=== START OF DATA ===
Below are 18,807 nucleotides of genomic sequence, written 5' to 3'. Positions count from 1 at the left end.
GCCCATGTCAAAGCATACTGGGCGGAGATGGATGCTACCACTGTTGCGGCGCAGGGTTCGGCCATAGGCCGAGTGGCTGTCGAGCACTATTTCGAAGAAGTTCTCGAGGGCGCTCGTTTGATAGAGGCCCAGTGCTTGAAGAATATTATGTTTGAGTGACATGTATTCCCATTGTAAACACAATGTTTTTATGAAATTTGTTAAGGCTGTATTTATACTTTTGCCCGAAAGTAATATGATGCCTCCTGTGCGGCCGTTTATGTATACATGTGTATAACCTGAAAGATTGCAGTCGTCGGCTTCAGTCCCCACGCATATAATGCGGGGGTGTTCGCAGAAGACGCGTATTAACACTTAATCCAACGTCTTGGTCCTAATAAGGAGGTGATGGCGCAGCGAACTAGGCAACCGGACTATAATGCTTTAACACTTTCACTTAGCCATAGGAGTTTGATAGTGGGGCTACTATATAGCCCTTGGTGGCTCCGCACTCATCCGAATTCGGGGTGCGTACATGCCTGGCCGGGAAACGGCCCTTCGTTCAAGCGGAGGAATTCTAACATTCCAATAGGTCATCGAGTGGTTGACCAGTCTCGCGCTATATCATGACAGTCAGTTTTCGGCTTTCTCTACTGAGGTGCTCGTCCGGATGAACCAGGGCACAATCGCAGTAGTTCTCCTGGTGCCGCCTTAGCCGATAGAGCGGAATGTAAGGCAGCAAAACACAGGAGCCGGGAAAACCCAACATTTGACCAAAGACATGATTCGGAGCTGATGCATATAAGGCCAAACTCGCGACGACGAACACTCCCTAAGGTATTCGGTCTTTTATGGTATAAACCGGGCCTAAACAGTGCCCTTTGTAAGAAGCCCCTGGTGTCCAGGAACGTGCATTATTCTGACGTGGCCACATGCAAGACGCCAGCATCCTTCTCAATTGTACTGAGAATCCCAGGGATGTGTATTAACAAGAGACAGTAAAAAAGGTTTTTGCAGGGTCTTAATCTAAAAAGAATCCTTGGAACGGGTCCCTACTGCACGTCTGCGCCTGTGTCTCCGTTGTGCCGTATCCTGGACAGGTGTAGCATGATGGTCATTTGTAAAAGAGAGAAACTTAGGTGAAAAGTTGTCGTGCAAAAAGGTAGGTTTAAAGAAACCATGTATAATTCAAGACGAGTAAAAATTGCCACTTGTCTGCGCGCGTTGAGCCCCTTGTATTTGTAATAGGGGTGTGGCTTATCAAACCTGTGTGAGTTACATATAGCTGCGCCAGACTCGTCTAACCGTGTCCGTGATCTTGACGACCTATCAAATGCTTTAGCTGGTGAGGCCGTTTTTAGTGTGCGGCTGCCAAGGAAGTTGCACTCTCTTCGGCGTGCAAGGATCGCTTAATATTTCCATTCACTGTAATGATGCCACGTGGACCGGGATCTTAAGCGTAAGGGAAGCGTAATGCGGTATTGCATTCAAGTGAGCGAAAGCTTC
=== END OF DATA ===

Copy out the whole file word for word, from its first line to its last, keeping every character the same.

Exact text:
Below are 18,807 nucleotides of genomic sequence, written 5' to 3'. Positions count from 1 at the left end.
GCCCATGTCAAAGCATACTGGGCGGAGATGGATGCTACCACTGTTGCGGCGCAGGGTTCGGCCATAGGCCGAGTGGCTGTCGAGCACTATTTCGAAGAAGTTCTCGAGGGCGCTCGTTTGATAGAGGCCCAGTGCTTGAAGAATATTATGTTTGAGTGACATGTATTCCCATTGTAAACACAATGTTTTTATGAAATTTGTTAAGGCTGTATTTATACTTTTGCCCGAAAGTAATATGATGCCTCCTGTGCGGCCGTTTATGTATACATGTGTATAACCTGAAAGATTGCAGTCGTCGGCTTCAGTCCCCACGCATATAATGCGGGGGTGTTCGCAGAAGACGCGTATTAACACTTAATCCAACGTCTTGGTCCTAATAAGGAGGTGATGGCGCAGCGAACTAGGCAACCGGACTATAATGCTTTAACACTTTCACTTAGCCATAGGAGTTTGATAGTGGGGCTACTATATAGCCCTTGGTGGCTCCGCACTCATCCGAATTCGGGGTGCGTACATGCCTGGCCGGGAAACGGCCCTTCGTTCAAGCGGAGGAATTCTAACATTCCAATAGGTCATCGAGTGGTTGACCAGTCTCGCGCTATATCATGACAGTCAGTTTTCGGCTTTCTCTACTGAGGTGCTCGTCCGGATGAACCAGGGCACAATCGCAGTAGTTCTCCTGGTGCCGCCTTAGCCGATAGAGCGGAATGTAAGGCAGCAAAACACAGGAGCCGGGAAAACCCAACATTTGACCAAAGACATGATTCGGAGCTGATGCATATAAGGCCAAACTCGCGACGACGAACACTCCCTAAGGTATTCGGTCTTTTATGGTATAAACCGGGCCTAAACAGTGCCCTTTGTAAGAAGCCCCTGGTGTCCAGGAACGTGCATTATTCTGACGTGGCCACATGCAAGACGCCAGCATCCTTCTCAATTGTACTGAGAATCCCAGGGATGTGTATTAACAAGAGACAGTAAAAAAGGTTTTTGCAGGGTCTTAATCTAAAAAGAATCCTTGGAACGGGTCCCTACTGCACGTCTGCGCCTGTGTCTCCGTTGTGCCGTATCCTGGACAGGTGTAGCATGATGGTCATTTGTAAAAGAGAGAAACTTAGGTGAAAAGTTGTCGTGCAAAAAGGTAGGTTTAAAGAAACCATGTATAATTCAAGACGAGTAAAAATTGCCACTTGTCTGCGCGCGTTGAGCCCCTTGTATTTGTAATAGGGGTGTGGCTTATCAAACCTGTGTGAGTTACATATAGCTGCGCCAGACTCGTCTAACCGTGTCCGTGATCTTGACGACCTATCAAATGCTTTAGCTGGTGAGGCCGTTTTTAGTGTGCGGCTGCCAAGGAAGTTGCACTCTCTTCGGCGTGCAAGGATCGCTTAATATTTCCATTCACTGTAATGATGCCACGTGGACCGGGATCTTAAGCGTAAGGGAAGCGTAATGCGGTATTGCATTCAAGTGAGCGAAAGCTTC